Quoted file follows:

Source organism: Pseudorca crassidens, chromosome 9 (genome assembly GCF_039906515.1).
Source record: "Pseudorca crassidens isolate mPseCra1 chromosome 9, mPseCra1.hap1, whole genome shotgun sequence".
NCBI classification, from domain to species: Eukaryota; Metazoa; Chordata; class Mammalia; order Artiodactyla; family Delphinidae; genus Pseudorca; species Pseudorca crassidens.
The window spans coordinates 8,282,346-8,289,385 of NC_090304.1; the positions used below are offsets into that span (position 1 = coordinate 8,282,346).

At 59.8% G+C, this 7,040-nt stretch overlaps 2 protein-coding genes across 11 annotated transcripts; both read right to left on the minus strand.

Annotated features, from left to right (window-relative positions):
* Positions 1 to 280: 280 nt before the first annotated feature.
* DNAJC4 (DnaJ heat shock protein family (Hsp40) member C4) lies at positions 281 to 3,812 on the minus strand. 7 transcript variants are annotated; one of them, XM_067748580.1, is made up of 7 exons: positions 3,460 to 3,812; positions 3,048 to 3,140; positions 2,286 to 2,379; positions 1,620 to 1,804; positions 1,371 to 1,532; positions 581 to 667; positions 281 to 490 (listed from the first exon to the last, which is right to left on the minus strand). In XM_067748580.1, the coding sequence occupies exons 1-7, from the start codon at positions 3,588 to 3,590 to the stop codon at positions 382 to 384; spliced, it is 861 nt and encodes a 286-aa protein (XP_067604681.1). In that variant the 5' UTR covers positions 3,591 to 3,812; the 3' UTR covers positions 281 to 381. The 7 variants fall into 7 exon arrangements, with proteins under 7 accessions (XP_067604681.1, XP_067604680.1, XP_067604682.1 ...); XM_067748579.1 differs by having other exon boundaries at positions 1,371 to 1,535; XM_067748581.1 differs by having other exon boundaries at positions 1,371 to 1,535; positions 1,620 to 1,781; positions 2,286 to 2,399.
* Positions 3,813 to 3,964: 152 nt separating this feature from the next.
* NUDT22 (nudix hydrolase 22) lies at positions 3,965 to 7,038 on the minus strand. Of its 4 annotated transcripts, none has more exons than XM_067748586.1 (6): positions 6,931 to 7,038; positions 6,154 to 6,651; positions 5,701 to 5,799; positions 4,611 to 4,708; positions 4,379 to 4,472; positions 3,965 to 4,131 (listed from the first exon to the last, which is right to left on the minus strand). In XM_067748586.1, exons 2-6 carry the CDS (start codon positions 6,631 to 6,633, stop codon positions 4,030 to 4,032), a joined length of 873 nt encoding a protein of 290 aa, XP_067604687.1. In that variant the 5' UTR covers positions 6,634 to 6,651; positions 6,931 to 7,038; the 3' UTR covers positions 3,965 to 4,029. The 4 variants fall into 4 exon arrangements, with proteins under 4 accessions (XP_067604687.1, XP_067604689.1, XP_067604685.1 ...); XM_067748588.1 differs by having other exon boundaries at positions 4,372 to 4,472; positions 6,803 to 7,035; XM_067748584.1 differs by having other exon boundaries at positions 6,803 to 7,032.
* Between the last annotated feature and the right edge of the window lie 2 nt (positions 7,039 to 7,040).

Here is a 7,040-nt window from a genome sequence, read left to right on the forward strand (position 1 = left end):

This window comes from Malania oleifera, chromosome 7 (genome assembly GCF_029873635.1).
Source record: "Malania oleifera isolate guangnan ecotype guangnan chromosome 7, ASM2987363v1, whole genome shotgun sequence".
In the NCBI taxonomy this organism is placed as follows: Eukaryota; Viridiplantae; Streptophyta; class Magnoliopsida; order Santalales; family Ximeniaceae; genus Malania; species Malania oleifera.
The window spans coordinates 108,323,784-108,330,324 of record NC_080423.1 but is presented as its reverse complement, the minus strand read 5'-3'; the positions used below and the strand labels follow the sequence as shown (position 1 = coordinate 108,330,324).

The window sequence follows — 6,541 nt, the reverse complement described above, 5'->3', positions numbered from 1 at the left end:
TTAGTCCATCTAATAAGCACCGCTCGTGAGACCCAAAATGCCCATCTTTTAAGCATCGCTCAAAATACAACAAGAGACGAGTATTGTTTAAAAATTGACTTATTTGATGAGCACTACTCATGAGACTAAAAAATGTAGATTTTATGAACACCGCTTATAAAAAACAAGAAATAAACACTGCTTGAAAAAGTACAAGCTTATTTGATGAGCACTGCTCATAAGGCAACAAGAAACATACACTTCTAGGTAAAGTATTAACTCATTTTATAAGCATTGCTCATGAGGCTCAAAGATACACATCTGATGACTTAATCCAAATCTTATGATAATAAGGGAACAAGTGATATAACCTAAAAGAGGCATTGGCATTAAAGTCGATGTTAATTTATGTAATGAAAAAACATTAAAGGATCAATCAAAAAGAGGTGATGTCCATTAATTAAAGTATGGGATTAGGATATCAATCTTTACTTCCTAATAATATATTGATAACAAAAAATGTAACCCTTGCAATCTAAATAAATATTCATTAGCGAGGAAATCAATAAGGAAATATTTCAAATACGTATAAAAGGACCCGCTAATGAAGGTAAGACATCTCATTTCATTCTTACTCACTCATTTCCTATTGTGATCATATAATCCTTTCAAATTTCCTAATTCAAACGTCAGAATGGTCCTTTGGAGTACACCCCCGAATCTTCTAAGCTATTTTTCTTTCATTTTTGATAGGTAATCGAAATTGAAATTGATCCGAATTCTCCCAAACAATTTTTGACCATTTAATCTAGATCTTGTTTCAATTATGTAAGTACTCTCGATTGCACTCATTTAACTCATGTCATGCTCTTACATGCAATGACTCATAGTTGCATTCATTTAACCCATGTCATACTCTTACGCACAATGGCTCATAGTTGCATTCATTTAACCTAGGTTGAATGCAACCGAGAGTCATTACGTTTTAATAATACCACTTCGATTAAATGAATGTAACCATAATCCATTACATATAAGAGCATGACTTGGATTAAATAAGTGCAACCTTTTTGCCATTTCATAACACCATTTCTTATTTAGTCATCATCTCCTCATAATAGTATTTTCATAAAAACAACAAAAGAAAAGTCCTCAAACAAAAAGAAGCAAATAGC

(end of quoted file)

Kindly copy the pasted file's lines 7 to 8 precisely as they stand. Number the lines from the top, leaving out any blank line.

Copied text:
* Positions 1 to 280: 280 nt before the first annotated feature.
* DNAJC4 (DnaJ heat shock protein family (Hsp40) member C4) lies at positions 281 to 3,812 on the minus strand. 7 transcript variants are annotated; one of them, XM_067748580.1, is made up of 7 exons: positions 3,460 to 3,812; positions 3,048 to 3,140; positions 2,286 to 2,379; positions 1,620 to 1,804; positions 1,371 to 1,532; positions 581 to 667; positions 281 to 490 (listed from the first exon to the last, which is right to left on the minus strand). In XM_067748580.1, the coding sequence occupies exons 1-7, from the start codon at positions 3,588 to 3,590 to the stop codon at positions 382 to 384; spliced, it is 861 nt and encodes a 286-aa protein (XP_067604681.1). In that variant the 5' UTR covers positions 3,591 to 3,812; the 3' UTR covers positions 281 to 381. The 7 variants fall into 7 exon arrangements, with proteins under 7 accessions (XP_067604681.1, XP_067604680.1, XP_067604682.1 ...); XM_067748579.1 differs by having other exon boundaries at positions 1,371 to 1,535; XM_067748581.1 differs by having other exon boundaries at positions 1,371 to 1,535; positions 1,620 to 1,781; positions 2,286 to 2,399.